Total tax revenue fell by 4.4% in 2020-2021 because of the COVID-19 pandemic according to the National Audit Office (NAO). HM Revenue and Customs (HMRC) now needs to recover fraudulent claims made to the COVID-19 support schemes, and restore its tax compliance activity to pre-pandemic levels.
The economic impact of COVID-19 caused a significant reduction in tax revenues in 2020-21. HMRC reported total tax revenues of £608.8 billion in 2020-21, down by £27.9 billion compared to 2019-20 (£636.7 billion). The largest components of revenue were income tax, national insurance contributions and VAT.1 HMRC estimates that the income tax and national insurance contributions due on the COVID-19 support scheme payments it made during the year accounted for around £10.7 billion of revenue in 2020-21.
HMRC estimates that the yield from its tax compliance activities in 2020-21 was £30.4 billion, down 18% compared to 2019-20.2 The yield was affected by the unprecedented economic circumstances caused by COVID-19, and because pandemic restrictions meant HMRC had to reduce its compliance activity. HMRC opened 29% fewer civil compliance cases in 2020-21 than in 2019-20 and closed 26% fewer cases. HMRC told the NAO it recognised the challenges that businesses and individuals were facing, and therefore took a sympathetic approach to those struggling to pay their tax.
HMRC demonstrated considerable agility in implementing substantial aspects of the government’s response to COVID-19, with a cost of at least £94 billion in 2020-21. The Coronavirus Job Retention Scheme (CJRS) enabled employers to keep employees in 11.5 million jobs on a period of temporary leave or furlough, or reduced working, at a cost of £61 billion. The first three phases of the Self-Employment Income Support Scheme (SEISS) have seen 7.2 million claims totalling £20 billion in support for the self-employed.
The Comptroller & Auditor General of the National Audit Office, Gareth Davies, has qualified his opinion on the regularity of HMRC’s Accounts. This is due to material levels of error and fraud in the COVID-19 support schemes, in tax credits and in Corporation Tax research and development reliefs.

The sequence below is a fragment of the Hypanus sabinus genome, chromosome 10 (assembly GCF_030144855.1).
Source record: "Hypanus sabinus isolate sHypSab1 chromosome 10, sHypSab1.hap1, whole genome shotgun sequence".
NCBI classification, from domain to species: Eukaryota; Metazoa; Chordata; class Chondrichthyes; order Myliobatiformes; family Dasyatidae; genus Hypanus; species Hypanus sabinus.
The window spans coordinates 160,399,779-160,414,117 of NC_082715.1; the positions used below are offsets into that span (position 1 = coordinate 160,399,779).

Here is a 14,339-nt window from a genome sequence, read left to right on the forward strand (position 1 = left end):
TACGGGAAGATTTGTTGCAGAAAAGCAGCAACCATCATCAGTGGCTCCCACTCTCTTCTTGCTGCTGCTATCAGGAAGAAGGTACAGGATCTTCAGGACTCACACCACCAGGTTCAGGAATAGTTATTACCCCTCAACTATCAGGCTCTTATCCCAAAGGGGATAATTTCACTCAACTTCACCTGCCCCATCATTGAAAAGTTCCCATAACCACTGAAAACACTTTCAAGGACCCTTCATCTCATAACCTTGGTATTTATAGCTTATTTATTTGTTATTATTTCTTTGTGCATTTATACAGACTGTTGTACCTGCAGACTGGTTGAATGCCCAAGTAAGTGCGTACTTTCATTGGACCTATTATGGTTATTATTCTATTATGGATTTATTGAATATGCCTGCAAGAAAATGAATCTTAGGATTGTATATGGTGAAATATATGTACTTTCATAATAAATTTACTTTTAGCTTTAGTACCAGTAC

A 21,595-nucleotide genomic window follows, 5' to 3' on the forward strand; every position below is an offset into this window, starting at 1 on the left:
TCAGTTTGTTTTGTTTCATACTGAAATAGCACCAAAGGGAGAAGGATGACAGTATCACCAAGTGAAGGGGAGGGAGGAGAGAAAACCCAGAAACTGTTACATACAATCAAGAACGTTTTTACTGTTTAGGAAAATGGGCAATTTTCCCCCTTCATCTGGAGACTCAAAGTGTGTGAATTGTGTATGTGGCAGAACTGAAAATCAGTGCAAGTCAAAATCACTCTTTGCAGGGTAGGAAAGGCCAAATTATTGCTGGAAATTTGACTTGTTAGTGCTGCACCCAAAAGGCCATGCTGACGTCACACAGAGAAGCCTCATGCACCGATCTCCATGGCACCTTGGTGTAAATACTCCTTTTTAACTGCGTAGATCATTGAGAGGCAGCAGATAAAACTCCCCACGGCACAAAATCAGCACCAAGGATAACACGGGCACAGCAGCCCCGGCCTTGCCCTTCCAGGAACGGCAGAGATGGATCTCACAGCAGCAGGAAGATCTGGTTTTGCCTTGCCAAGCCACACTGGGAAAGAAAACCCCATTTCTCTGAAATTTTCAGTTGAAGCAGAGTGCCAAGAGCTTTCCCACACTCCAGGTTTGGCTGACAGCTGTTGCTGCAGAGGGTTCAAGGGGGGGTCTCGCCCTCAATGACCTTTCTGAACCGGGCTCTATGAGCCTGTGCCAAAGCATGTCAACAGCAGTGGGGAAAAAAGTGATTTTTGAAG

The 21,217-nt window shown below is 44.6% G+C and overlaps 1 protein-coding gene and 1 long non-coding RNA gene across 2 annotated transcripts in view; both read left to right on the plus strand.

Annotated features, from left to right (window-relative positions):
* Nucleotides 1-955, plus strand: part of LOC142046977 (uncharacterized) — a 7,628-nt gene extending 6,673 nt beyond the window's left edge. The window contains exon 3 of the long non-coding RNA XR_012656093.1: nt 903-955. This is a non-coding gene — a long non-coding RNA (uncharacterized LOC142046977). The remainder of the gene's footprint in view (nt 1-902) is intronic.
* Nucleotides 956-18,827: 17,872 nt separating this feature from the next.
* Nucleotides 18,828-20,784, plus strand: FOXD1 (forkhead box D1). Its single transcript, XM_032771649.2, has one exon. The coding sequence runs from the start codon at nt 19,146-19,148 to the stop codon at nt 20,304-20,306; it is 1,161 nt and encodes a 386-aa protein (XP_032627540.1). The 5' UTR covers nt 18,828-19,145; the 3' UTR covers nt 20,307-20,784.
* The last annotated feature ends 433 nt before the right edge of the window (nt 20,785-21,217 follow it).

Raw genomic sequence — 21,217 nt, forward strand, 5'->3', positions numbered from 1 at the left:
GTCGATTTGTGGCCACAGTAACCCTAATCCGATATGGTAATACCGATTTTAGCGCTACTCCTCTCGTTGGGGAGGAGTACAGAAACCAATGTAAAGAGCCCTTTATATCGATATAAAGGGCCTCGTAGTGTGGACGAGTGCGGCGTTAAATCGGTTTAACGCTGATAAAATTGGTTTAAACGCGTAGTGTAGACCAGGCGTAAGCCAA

HMRC’s current estimate of error and fraud in the COVID-19 support scheme payments is £5.8 billion, of which £5.3 billion relates to CJRS. HMRC’s current estimate of the rates of error and fraud in each of the schemes is 8.7% for CJRS, 2.5% for SEISS and 8.5% for the Eat Out to Help Out scheme. Its estimates are subject to considerable uncertainty and the actual levels of error and fraud in the schemes could be significantly different.
HMRC estimates that error and fraud resulted in overpayments of tax credits of £880 million from 490,000 claims, a reduction of £220 million compared to the previous year. Errors in 350,000 claims resulted in underpayments of £150 million, a reduction of £20 million compared with the previous year.
HMRC estimates that the level of error and fraud present in corporation tax research and development reliefs in 2020-21 is £336 million, a rate of 3.6%, which is equal to the previous year. This represents an increase of £25 million compared to the previous year.
“The COVID-19 pandemic has significantly reduced tax revenues and made it more difficult for HMRC to take enforcement action. Now that the initial impact of the pandemic has eased, normal tax compliance levels should be restored. HMRC also needs to recover money paid out through fraudulent claims made under the COVID-19 support schemes.”Gareth Davies, head of the NAO
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Notes for editors
1. Revenues from VAT, hydrocarbon oils duties and Income Tax arising from Self Assessment all fell during the period. Income Tax arising through Pay As You Earn, Corporation Tax and Capital Gains Tax all rose compared to 2019-20. Revenues from National Insurance Contributions remained broadly unchanged.
2. While most tax revenue is paid to HMRC without the need for further intervention, some revenue is only received as a result of specific compliance actions. Compliance yield measures the effectiveness of these compliance and enforcement activities. It is one of HMRC’s main performance measures.
3.Press notices and reports are available from the date of publication on the NAO website. Hard copies can be obtained by using the relevant links on our website.
About the NAO
The National Audit Office (NAO) scrutinises public spending for Parliament and is independent of government and the civil service. It helps Parliament hold government to account and it uses its insights to help people who manage and govern public bodies improve public services.
The Comptroller and Auditor General (C&AG), Gareth Davies, is an Officer of the House of Commons and leads the NAO. The NAO audits the financial accounts of departments and other public bodies. It also examines and report on the value for money of how public money has been spent.
In 2020, the NAO’s work led to a positive financial impact through reduced costs, improved service delivery, or other benefits to citizens, of £926 million.